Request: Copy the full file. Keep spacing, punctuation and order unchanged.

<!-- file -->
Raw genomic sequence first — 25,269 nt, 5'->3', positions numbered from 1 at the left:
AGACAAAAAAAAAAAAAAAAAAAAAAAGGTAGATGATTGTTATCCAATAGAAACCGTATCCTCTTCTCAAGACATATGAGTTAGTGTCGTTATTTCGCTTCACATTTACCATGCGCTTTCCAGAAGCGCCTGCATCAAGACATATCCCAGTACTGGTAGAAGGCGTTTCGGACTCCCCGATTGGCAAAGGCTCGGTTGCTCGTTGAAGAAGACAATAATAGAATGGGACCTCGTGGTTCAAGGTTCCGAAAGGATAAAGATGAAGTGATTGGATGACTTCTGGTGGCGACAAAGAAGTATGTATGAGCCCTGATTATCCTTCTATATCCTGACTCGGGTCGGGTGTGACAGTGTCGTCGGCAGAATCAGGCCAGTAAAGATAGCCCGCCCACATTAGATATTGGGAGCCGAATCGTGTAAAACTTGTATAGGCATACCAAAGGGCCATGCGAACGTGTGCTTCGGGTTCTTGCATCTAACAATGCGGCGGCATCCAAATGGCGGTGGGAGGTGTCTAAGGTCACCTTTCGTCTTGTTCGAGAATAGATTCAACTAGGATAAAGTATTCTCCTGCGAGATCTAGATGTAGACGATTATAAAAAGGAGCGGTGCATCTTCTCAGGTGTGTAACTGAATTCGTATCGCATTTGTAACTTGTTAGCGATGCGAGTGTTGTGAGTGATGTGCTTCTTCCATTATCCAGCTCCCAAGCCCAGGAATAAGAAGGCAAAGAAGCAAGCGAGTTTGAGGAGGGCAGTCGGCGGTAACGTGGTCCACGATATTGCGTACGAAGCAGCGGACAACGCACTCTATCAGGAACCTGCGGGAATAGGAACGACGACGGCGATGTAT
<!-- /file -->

Raw genomic sequence first — 25,269 nt, 5'->3', positions numbered from 1 at the left:
AGACAAAAAAAAAAAAAAAAAAAAAAAGGTAGATGATTGTTATCCAATAGAAACCGTATCCTCTTCTCAAGACATATGAGTTAGTGTCGTTATTTCGCTTCACATTTACCATGCGCTTTCCAGAAGCGCCTGCATCAAGACATATCCCAGTACTGGTAGAAGGCGTTTCGGACTCCCCGATTGGCAAAGGCTCGGTTGCTCGTTGAAGAAGACAATAATAGAATGGGACCTCGTGGTTCAAGGTTCCGAAAGGATAAAGATGAAGTGATTGGATGACTTCTGGTGGCGACAAAGAAGTATGTATGAGCCCTGATTATCCTTCTATATCCTGACTCGGGTCGGGTGTGACAGTGTCGTCGGCAGAATCAGGCCAGTAAAGATAGCCCGCCCACATTAGATATTGGGAGCCGAATCGTGTAAAACTTGTATAGGCATACCAAAGGGCCATGCGAACGTGTGCTTCGGGTTCTTGCATCTAACAATGCGGCGGCATCCAAATGGCGGTGGGAGGTGTCTAAGGTCACCTTTCGTCTTGTTCGAGAATAGATTCAACTAGGATAAAGTATTCTCCTGCGAGATCTAGATGTAGACGATTATAAAAAGGAGCGGTGCATCTTCTCAGGTGTGTAACTGAATTCGTATCGCATTTGTAACTTGTTAGCGATGCGAGTGTTGTGAGTGATGTGCTTCTTCCATTATCCAGCTCCCAAGCCCAGGAATAAGAAGGCAAAGAAGCAAGCGAGTTTGAGGAGGGCAGTCGGCGGTAACGTGGTCCACGATATTGCGTACGAAGCAGCGGACAACGCACTCTATCAGGAACCTGCGGGAATAGGAACGACGACGGCGATGTAT